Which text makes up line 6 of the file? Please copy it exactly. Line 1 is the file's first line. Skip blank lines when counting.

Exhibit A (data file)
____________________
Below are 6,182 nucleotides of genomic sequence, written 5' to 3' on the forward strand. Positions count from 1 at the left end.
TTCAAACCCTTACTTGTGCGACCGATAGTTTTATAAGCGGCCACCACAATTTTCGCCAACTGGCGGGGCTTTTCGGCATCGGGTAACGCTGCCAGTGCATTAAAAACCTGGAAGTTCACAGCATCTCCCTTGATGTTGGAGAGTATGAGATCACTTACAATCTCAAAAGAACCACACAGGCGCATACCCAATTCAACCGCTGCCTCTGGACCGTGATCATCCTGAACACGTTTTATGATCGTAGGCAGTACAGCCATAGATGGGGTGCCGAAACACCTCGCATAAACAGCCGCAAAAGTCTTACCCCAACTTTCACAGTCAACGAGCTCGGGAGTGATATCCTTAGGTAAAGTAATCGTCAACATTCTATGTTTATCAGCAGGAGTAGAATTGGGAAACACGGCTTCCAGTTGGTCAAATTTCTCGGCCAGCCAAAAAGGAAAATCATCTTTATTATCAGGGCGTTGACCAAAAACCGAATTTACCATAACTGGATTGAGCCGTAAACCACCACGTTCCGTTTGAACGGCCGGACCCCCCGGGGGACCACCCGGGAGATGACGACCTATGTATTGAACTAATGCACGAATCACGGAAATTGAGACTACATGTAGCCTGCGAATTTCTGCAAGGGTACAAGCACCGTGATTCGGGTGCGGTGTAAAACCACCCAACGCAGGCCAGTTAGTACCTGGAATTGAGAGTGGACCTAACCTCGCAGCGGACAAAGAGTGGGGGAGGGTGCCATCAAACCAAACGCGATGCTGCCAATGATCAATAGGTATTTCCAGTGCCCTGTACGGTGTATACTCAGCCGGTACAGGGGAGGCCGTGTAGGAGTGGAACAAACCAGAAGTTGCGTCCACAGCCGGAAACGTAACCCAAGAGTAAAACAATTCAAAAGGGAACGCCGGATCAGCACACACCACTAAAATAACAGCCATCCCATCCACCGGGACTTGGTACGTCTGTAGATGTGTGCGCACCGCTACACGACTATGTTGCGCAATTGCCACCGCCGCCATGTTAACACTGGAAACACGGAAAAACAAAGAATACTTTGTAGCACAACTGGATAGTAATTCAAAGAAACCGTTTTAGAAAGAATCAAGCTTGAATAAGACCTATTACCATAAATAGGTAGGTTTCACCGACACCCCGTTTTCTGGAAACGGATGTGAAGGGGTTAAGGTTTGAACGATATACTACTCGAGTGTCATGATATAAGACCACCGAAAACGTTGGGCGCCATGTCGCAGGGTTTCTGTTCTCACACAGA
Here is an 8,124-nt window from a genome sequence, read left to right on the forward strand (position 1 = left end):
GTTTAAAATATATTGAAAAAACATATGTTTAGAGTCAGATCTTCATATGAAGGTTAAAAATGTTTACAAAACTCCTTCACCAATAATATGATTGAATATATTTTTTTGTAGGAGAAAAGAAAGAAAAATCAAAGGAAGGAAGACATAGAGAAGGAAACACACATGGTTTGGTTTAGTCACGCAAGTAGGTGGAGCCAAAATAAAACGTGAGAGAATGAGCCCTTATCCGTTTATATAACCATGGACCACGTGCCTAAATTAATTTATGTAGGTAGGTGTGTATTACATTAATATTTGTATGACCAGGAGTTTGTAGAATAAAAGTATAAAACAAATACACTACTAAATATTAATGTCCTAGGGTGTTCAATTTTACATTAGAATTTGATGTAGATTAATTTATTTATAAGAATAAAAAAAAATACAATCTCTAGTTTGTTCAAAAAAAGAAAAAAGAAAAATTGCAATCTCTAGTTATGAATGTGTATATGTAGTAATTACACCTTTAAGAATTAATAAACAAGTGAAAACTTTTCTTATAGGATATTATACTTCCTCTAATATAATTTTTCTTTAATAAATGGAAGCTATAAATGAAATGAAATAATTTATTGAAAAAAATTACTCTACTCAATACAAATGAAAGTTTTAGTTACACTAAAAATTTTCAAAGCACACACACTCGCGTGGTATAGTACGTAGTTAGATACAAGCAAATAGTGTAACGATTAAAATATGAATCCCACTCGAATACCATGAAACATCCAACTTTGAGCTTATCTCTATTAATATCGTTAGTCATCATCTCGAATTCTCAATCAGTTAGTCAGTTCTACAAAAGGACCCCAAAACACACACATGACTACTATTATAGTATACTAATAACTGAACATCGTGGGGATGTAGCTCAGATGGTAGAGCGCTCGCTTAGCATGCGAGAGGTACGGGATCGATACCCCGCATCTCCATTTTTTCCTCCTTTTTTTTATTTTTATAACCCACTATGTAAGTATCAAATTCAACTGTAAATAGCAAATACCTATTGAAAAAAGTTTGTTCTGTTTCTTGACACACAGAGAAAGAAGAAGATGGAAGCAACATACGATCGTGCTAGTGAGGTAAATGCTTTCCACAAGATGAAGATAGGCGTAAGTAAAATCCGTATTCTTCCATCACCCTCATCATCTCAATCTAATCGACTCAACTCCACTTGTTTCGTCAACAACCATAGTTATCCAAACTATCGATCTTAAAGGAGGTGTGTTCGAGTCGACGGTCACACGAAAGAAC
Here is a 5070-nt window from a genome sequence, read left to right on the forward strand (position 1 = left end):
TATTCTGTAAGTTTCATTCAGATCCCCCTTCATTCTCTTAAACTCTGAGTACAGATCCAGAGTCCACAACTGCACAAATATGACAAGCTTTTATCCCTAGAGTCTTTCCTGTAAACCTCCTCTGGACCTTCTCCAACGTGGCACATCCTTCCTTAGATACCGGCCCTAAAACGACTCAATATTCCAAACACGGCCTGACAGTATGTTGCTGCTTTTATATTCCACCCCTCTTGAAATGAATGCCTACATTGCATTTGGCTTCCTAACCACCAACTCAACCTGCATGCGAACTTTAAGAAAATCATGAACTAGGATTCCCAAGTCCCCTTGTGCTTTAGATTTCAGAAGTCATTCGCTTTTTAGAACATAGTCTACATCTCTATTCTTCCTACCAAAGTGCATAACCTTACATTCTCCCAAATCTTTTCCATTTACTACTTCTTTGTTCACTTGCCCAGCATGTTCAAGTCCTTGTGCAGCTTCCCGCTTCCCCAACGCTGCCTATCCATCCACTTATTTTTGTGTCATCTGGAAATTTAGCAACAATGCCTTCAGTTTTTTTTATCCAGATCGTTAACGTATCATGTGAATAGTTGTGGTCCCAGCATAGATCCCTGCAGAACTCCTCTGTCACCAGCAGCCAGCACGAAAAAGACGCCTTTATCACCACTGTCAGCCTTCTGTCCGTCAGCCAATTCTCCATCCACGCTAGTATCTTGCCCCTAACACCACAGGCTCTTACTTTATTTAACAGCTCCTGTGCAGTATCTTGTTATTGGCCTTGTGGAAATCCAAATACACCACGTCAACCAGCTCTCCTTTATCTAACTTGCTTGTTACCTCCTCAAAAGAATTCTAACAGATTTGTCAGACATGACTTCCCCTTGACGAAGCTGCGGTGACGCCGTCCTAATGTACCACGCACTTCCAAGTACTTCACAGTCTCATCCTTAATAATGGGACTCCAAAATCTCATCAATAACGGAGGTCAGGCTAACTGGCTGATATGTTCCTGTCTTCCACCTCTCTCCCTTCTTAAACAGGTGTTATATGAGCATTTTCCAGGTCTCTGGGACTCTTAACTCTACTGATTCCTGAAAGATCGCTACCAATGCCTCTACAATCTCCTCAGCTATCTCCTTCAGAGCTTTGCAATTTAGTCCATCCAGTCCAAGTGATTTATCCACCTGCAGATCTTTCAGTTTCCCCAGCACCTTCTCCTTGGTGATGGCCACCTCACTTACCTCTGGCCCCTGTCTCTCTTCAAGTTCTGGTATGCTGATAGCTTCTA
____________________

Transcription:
TATTCTGTAAGTTTCATTCAGATCCCCCTTCATTCTCTTAAACTCTGAGTACAGATCCAGAGTCCACAACTGCACAAATATGACAAGCTTTTATCCCTAGAGTCTTTCCTGTAAACCTCCTCTGGACCTTCTCCAACGTGGCACATCCTTCCTTAGATACCGGCCCTAAAACGACTCAATATTCCAAACACGGCCTGACAGTATGTTGCTGCTTTTATATTCCACCCCTCTTGAAATGAATGCCTACATTGCATTTGGCTTCCTAACCACCAACTCAACCTGCATGCGAACTTTAAGAAAATCATGAACTAGGATTCCCAAGTCCCCTTGTGCTTTAGATTTCAGAAGTCATTCGCTTTTTAGAACATAGTCTACATCTCTATTCTTCCTACCAAAGTGCATAACCTTACATTCTCCCAAATCTTTTCCATTTACTACTTCTTTGTTCACTTGCCCAGCATGTTCAAGTCCTTGTGCAGCTTCCCGCTTCCCCAACGCTGCCTATCCATCCACTTATTTTTGTGTCATCTGGAAATTTAGCAACAATGCCTTCAGTTTTTTTTATCCAGATCGTTAACGTATCATGTGAATAGTTGTGGTCCCAGCATAGATCCCTGCAGAACTCCTCTGTCACCAGCAGCCAGCACGAAAAAGACGCCTTTATCACCACTGTCAGCCTTCTGTCCGTCAGCCAATTCTCCATCCACGCTAGTATCTTGCCCCTAACACCACAGGCTCTTACTTTATTTAACAGCTCCTGTGCAGTATCTTGTTATTGGCCTTGTGGAAATCCAAATACACCACGTCAACCAGCTCTCCTTTATCTAACTTGCTTGTTACCTCCTCAAAAGAATTCTAACAGATTTGTCAGACATGACTTCCCCTTGACGAAGCTGCGGTGACGCCGTCCTAATGTACCACGCACTTCCAAGTACTTCACAGTCTCATCCTTAATAATGGGACTCCAAAATCTCATCAATAACGGAGGTCAGGCTAACTGGCTGATATGTTCCTGTCTTCCACCTCTCTCCCTTCTTAAACAGGTGTTATATGAGCATTTTCCAGGTCTCTGGGACTCTTAACTCTACTGATTCCTGAAAGATCGCTACCAATGCCTCTACAATCTCCTCAGCTATCTCCTTCAGAGCTTTGCAATTTAGTCCATCCAGTCCAAGTGATTTATCCACCTGCAGATCTTTCAGTTTCCCCAGCACCTTCTCCTTGGTGATGGCCACCTCACTTACCTCTGGCCCCTGTCTCTCTTCAAGTTCTGGTATGCTGATAGCTTCTA